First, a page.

Thursday, March 18, 2010

Duke study links high fructose corn syrup with liver damage

The corn industry is facing a new challenge over the health risks posed by high fructose corn syrup. A new study out of the Duke University Medical Center indicates that high consumption of the controversial sugar substitute is associated with liver scarring or fibrosis, similar to the damage caused by heavy consumption of alcohol.

Dr. Manal Abdelmalek, associate professor of medicine in the Division of Gastroenterology/Hepatology, says a study of 427 adults who suffer from non-alcoholic fatty liver disease, or NAFLD, indicated that those who consumed more high-fructose corn syrup were more likely to have increased liver scarring or fibrosis.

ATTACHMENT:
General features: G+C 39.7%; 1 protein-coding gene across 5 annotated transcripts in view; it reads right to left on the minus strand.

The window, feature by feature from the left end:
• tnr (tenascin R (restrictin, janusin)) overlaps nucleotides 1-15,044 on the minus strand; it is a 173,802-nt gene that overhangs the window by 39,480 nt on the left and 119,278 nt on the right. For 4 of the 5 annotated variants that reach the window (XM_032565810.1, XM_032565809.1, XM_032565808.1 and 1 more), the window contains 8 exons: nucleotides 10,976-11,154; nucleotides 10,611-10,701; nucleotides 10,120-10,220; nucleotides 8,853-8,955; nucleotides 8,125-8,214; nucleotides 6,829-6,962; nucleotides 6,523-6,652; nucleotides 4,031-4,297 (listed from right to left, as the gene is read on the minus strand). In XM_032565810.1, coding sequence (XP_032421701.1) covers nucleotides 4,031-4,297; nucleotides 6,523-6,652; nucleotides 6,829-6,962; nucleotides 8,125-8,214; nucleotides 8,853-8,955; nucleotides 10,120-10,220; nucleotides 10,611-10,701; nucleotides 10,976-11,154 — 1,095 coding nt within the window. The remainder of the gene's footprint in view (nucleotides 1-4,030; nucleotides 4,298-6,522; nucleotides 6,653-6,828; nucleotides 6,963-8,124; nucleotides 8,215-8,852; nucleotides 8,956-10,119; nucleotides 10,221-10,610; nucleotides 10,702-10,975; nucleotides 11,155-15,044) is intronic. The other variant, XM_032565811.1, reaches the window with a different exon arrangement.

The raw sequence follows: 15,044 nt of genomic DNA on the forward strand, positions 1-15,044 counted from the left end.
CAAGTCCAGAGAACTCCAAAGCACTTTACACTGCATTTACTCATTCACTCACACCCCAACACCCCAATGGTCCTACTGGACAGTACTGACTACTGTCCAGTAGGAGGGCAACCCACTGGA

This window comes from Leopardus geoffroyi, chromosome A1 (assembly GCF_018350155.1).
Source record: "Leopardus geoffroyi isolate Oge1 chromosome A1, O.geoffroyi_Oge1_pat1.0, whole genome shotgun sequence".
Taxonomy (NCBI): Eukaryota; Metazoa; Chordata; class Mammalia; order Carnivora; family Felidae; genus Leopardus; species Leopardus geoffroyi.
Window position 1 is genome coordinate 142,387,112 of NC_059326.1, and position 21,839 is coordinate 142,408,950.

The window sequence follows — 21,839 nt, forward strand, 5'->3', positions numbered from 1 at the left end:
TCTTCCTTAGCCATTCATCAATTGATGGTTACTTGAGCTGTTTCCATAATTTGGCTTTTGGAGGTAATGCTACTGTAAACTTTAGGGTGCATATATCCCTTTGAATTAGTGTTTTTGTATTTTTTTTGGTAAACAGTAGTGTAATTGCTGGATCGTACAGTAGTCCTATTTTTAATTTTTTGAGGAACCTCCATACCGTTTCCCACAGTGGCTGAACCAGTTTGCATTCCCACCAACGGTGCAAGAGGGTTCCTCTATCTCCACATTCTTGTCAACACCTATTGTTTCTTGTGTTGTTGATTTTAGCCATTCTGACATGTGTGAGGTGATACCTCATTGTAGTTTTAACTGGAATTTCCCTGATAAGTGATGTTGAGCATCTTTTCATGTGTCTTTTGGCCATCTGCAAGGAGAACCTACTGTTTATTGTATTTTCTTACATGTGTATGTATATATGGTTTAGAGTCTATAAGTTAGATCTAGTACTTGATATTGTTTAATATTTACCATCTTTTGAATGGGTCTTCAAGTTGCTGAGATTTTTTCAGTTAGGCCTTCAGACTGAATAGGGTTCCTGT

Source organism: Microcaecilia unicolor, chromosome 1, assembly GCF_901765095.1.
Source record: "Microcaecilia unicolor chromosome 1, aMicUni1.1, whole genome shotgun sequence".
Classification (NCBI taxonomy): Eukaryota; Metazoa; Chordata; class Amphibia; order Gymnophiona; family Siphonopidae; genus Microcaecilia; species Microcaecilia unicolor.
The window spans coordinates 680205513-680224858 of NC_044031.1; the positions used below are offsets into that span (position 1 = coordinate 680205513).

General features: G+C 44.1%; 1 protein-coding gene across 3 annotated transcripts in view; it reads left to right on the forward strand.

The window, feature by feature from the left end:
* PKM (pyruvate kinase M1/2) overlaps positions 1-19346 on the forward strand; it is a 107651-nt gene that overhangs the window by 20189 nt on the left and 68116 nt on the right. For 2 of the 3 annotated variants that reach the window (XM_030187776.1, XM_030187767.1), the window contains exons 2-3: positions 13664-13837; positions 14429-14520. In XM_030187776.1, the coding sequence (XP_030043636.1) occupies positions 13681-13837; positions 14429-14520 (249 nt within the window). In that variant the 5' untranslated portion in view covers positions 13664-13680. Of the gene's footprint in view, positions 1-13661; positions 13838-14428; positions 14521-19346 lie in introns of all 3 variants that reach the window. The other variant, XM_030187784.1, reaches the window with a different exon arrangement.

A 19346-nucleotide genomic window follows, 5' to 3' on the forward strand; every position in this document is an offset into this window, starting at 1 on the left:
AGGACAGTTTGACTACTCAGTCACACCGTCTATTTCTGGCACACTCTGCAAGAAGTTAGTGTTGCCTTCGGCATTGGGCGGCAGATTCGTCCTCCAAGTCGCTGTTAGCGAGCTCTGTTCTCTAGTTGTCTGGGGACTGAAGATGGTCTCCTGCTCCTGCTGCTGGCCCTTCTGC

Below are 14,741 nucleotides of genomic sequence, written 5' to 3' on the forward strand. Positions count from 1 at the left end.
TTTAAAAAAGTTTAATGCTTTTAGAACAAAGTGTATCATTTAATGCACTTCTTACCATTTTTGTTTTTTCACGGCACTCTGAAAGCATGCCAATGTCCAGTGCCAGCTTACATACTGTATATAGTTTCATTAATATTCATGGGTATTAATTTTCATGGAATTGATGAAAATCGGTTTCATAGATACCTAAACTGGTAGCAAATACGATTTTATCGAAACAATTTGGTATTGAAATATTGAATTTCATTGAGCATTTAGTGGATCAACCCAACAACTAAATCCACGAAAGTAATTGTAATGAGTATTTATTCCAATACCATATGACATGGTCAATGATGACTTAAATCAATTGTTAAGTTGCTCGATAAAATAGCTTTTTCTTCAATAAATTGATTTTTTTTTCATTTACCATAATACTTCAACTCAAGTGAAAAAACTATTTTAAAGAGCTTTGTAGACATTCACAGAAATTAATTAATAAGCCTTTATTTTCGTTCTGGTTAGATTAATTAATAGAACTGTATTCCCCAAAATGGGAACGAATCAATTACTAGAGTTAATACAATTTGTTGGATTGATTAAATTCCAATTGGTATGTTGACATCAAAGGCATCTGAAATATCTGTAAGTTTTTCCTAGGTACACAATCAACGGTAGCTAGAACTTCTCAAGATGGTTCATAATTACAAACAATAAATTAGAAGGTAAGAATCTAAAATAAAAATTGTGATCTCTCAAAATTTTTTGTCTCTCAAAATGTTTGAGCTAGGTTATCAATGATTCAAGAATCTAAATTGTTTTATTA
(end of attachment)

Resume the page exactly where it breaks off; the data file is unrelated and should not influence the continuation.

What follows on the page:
NAFLD, which is present in about 30 percent of all adults, is a condition in which fat accumulates in the cells of the liver, which could lead to inflammation or scarring, also known as fibrosis. The damage is similar to that caused by heavy consumption of alcohol, but NAFLD occurs in people who are not alcoholics.

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